When I hear the words ‘cooking with wine’, the first thought that pops into my head is, ‘how lovely would it be to sip on a glass of pinot noir’ and then I think about how that same wine can make my food better. Adding wine to a dish not only takes on the characteristic notes of the wine, but it also intensifies the flavour and whets your appetite for an enhanced taste.
Using wine for cooking is a novel idea but using the wrong wine will simply destroy your dish. Yes, there are wines that are made specifically for cooking but it is recommended that you only use those wines that you would drink. The reason being that the flavour of the wine intensifies on cooking, so if you don’t like a particular kind of wine there is no way you’d like what you eat. It doesn’t end at just that though. The way you won’t use Italian spices and seasoning for an Indian dish, similarly you would not want to use a sweet fortified wine in something that has sautéed or stir-fried vegetables. The taste does not blend nor does it do anything good for your palate. This is a quick and simple guide on five wines to use for cooking.
1. Port or Sweet wines
Sweet wines, such as cream sherry and tawny port, are often used as chocolate glazes and syrups in desserts with nuts, caramel or vanilla. Their rich texture and sweetness enhance the nutty crunch or the smoothness or caramel or the classic vanilla flavour of your dessert. The sweetness and rich flavour of a port highlights the depth of heavy meat based casseroles or even steak.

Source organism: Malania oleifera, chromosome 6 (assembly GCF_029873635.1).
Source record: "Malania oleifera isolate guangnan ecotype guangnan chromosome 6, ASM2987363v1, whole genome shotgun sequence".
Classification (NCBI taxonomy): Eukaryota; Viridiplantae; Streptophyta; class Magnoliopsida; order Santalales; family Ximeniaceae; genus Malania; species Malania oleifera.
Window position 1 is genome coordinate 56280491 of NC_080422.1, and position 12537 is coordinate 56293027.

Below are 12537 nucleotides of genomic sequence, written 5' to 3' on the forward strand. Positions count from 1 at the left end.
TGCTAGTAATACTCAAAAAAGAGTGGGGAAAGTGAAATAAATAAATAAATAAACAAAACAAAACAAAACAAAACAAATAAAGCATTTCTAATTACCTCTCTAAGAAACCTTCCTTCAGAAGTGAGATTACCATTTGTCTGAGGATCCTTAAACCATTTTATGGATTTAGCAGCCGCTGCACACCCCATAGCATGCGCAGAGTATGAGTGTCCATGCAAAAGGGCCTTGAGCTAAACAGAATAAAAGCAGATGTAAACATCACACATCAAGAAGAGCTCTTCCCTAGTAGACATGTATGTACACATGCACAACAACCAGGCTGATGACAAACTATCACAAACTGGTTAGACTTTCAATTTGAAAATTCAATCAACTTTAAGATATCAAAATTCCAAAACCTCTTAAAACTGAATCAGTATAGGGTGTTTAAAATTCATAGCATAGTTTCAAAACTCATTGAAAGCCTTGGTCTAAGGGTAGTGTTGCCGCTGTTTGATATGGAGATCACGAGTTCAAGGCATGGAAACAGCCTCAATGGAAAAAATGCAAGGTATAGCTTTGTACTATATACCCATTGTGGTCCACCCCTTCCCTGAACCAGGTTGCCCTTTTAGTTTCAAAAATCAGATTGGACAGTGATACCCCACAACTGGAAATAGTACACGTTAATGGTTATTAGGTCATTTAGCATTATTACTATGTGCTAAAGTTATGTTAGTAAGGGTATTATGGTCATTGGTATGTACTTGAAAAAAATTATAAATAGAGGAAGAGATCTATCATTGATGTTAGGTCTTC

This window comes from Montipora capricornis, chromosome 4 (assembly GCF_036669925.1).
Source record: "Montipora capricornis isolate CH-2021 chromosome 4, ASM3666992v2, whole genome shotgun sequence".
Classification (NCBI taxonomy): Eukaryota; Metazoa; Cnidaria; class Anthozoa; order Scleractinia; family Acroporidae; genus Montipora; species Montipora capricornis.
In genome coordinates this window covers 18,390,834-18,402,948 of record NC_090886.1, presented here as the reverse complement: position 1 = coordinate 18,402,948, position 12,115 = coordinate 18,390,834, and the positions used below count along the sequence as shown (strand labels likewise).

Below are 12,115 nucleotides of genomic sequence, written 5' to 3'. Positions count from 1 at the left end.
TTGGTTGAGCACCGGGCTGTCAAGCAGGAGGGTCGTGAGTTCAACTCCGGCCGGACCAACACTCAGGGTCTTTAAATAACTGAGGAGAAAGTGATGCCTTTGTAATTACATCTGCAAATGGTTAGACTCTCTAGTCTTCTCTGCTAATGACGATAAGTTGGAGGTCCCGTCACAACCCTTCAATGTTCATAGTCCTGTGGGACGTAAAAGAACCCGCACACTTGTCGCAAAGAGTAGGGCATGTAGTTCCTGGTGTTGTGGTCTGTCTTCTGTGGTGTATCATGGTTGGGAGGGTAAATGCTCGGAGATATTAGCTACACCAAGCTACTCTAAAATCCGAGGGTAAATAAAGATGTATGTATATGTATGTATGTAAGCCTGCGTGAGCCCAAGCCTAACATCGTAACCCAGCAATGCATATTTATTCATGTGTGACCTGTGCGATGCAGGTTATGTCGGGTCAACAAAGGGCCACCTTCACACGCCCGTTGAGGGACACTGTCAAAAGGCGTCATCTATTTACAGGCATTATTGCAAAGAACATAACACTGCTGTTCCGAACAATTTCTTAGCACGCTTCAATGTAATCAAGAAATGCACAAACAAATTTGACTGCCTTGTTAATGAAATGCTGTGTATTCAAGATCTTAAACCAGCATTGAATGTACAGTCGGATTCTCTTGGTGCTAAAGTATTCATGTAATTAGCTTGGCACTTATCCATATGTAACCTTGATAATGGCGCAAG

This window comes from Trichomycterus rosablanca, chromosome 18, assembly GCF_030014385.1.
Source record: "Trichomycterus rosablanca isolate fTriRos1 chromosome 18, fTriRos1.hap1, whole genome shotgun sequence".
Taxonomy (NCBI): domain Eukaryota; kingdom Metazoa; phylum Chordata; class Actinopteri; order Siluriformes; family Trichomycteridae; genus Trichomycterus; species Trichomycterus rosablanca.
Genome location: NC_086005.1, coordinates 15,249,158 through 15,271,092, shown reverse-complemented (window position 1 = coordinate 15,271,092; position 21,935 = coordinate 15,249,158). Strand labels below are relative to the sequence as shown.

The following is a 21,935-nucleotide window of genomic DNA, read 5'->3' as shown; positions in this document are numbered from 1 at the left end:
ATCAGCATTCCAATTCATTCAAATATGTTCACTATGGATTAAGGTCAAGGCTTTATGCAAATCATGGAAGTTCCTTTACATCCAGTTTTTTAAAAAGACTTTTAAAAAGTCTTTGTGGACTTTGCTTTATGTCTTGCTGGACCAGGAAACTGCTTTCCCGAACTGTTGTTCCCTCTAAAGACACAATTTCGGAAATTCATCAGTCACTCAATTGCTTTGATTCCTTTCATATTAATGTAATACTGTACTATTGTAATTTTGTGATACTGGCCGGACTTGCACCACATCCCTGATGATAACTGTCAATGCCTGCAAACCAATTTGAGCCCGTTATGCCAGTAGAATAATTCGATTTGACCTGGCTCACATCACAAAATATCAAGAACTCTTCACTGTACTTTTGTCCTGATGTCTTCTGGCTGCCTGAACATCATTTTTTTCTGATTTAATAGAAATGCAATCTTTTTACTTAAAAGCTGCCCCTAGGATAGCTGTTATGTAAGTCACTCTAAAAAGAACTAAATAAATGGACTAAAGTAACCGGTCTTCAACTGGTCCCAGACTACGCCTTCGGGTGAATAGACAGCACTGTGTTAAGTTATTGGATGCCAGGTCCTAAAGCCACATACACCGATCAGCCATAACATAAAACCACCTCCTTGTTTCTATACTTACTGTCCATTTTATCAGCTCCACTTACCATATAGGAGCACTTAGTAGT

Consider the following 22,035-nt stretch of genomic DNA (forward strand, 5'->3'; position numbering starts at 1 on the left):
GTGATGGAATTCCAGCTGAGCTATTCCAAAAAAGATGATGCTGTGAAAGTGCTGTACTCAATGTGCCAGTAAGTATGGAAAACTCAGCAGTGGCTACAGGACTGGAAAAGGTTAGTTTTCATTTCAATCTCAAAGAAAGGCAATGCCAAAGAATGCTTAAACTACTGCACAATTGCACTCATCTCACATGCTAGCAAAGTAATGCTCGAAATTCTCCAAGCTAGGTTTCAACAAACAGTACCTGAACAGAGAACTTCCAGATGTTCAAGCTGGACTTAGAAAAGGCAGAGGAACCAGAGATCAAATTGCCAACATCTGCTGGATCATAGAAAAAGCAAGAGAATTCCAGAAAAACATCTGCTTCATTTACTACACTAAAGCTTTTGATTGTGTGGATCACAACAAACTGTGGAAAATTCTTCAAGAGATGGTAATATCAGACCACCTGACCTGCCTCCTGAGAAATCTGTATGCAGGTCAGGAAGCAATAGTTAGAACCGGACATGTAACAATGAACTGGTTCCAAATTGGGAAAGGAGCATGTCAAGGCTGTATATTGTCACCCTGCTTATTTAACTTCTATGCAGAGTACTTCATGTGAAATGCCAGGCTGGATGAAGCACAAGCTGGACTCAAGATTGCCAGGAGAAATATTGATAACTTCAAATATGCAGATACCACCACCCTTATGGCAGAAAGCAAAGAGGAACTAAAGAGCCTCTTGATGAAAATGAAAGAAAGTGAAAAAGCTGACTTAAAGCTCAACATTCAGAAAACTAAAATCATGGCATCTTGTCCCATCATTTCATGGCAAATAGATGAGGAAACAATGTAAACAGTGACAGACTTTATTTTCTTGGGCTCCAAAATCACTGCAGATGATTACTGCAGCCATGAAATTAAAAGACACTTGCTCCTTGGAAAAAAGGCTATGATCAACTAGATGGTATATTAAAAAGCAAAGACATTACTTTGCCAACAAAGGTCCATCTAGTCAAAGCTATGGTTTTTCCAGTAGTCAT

Sherry has a roasted nutty flavour that enhances foods like soups, stew or any sautéed dishes. But beware of cooking sherry. The salesmen will try to pitch you a bottle of cooking sherry, but any wine that is made specifically for cooking should be avoided, because these wines are salted and on reduction, add very strong flavours which you don’t want your dish to bring out.
Madeira’s mesmerising lush, sweet notes are perfect for a dish with mushrooms, white carbs such as rice and pasta and cured meats like bacon and salami. Use Madeira for desserts with chocolate and coffee for the best experience of wine in desserts.
Marsala is popularly used in Italian dishes. Heard of the ‘Marsala Sauce’ or ‘Chicken Marsala’? The Marsala sauce is typically wine reduced to a syrupy consistency which also contains onion, mushrooms and various herbs. The sauce is usually served with braised meats and even risottos. Another popular usage of Marsala is for desserts. Especially those typical of Italy, such as tiramisu and zabaglione.
5. Rice Wines
Rice wines are popularly used in oriental dishes. Chinese and Japanese cuisine use rice wine abundantly. The Chinese rice wine adds acidity to stir fries while the Japanese rice wine is used for glazes and as an Asian Barbecue sauce. Its salty sweet taste intensifies the oriental cuisines’ flavours.
Finally, the myth that alcohol vaporises on cooking is not necessarily true. Studies have found that only 20% of the alcohol vaporises during cooking. This, of course, depends on the amount of time you have been cooking. First of all, any wine added to the dish needs to be cooked for a minimum of 4 to 5 minutes so that the flavours get incorporated in the dish. The longer you cook, after the first few minutes, the amount of alcohol in your dish will also reduce considerably. Once again, never use a wine you would not drink!